Josie Delap in More Intelligent Life:
On an ordinary Monday evening Nando’s in Whitechapel in east London is buzzing. Gaggles of girls in hijabs, groups of young men with bulging biceps, families with chubby babies, smartly dressed single women – everyone is there. They choose their chicken (boneless thighs, whole birds, spatchcocked, platters of wings, blander breasts), then its seasoning, lemon and herb, mango and lime, hot, extra hot, before anointing it with lashings of peri-peri sauce. It is a long way from Chickenland, the small café in a grotty mining suburb of Johannesburg where Nando’s began in 1987. It was there that Robbie Brozin, one of the company’s founders, says he discovered peri-peri chicken. Spicy, healthy, different, delicious; he loved it. So he and Fernando Duarte – after whom the restaurants are named – bought the diner and gave peri-peri chicken to the world. And the world has fallen in love with it too. Its appeal is democratic in the extreme. It cuts across boundaries of age, class, ethnicity and status. Jay-Z, Oprah Winfrey and David Beckham can be counted among its devotees. Beyoncé once spent nearly £1,500 ($1,865) in a British branch. Prince Harry and David Cameron have been spotted getting their peri-peri fix. Before South Africa’s liberation, the African National Congress’s shadow cabinet used to eat at Nando’s. Nelson Mandela was a huge fan, says Brozin.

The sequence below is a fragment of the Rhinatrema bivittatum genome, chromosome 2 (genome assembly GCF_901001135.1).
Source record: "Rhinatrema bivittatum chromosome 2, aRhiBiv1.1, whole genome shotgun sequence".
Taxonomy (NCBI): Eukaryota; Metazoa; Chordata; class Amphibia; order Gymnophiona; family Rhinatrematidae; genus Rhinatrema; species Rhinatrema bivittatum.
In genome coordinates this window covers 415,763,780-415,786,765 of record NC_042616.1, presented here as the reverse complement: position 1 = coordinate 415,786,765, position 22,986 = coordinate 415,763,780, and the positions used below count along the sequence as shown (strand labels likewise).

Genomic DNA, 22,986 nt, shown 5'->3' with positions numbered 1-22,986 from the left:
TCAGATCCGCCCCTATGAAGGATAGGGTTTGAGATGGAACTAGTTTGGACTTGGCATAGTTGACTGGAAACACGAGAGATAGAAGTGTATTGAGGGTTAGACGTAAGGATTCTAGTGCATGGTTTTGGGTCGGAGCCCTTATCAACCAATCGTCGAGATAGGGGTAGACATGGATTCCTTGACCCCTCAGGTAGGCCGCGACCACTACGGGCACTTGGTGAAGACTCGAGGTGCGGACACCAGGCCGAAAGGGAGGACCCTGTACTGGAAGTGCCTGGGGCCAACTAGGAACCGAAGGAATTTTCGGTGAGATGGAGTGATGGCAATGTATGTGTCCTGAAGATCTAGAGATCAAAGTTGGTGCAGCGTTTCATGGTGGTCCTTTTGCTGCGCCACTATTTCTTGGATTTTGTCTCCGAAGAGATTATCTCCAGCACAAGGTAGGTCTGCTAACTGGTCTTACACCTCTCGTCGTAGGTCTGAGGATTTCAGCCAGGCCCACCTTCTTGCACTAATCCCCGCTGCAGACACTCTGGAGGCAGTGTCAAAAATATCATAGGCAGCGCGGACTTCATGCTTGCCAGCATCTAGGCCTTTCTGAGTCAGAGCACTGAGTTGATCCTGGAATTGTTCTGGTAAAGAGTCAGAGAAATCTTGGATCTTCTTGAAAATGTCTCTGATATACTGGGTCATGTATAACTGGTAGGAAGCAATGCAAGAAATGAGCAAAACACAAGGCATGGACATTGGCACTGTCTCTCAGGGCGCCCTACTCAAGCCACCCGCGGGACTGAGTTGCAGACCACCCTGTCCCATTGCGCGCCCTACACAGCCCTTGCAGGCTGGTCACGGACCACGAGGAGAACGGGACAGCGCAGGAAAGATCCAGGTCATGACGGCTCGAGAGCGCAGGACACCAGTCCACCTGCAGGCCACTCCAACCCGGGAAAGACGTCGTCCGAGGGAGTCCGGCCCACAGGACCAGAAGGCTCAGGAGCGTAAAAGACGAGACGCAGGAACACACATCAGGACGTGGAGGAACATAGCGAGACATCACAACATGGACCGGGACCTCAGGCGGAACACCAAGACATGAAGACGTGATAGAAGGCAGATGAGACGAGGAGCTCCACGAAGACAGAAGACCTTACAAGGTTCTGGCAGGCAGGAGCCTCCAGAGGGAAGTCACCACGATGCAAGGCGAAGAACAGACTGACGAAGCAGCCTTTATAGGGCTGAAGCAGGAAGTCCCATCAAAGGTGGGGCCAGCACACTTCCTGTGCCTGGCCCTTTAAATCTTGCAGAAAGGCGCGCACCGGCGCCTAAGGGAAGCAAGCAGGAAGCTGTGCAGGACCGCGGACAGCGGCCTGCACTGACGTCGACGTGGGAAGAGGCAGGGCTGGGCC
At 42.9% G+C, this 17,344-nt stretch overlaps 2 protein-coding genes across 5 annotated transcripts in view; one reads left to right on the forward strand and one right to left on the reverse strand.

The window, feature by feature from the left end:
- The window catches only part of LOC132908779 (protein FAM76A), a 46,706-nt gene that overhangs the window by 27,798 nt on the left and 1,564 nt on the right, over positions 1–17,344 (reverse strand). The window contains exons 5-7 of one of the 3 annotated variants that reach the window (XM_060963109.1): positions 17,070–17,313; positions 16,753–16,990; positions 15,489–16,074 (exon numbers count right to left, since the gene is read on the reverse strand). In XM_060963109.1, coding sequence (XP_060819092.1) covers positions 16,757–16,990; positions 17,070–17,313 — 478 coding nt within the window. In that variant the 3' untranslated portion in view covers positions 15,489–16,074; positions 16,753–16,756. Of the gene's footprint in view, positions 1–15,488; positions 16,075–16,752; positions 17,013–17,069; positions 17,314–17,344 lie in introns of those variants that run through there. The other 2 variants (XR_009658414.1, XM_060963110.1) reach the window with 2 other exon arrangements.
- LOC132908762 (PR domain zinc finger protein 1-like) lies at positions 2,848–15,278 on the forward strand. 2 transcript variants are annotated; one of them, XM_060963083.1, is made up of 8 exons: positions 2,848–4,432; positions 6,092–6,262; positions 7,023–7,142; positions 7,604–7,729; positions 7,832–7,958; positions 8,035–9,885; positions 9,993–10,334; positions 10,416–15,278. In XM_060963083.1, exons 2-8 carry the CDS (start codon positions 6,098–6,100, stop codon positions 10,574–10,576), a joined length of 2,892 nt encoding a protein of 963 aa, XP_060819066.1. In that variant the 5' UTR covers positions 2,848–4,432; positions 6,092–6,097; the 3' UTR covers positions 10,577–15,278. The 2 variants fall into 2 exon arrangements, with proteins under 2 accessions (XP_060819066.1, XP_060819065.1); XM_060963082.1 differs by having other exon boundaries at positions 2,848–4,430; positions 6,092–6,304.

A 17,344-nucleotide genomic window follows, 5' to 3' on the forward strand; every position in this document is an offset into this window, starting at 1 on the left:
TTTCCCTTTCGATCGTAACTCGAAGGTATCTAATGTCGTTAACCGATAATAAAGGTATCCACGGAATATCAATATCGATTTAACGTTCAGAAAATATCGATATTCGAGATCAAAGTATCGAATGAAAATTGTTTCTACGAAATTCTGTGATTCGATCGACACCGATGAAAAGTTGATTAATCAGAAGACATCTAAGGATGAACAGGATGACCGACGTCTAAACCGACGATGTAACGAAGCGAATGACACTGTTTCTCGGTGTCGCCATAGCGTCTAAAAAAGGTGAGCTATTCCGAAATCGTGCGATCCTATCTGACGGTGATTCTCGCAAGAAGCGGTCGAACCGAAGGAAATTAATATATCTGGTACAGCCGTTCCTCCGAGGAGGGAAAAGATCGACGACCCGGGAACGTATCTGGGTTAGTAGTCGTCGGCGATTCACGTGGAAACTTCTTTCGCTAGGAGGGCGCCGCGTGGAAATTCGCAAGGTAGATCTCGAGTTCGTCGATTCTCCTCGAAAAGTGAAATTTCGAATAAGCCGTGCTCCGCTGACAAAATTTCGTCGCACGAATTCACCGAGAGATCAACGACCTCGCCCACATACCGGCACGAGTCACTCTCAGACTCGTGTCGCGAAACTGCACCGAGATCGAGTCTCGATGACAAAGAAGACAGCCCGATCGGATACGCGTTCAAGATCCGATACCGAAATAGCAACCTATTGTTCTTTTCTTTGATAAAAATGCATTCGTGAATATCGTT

…At the heart of Nando’s success is peri-peri. In its original form the flavouring dates back to the 15th century when Portuguese colonisers in Mozambique added locally grown chillies to their lemon-grilled chicken. It spread throughout southern Africa, evolving as it went. In northern Mozambique, coconut plays a strong role. In the south, lemon and garlic are more dominant. Brozin says they tweaked Chickenland’s peri-peri sauce for a couple of years at the start, but since then it has been more or less the same the world over. Its base is the African bird’s-eye chilli. Such is Nando’s output that 1,400 farmers in southern Africa now grow a unique variety of the plant just for the chain. Chillies are like wine, explains Sam Hirst, who oversees the farms; terroir matters. The sun, the soil, the management of the plants all influence the flavour.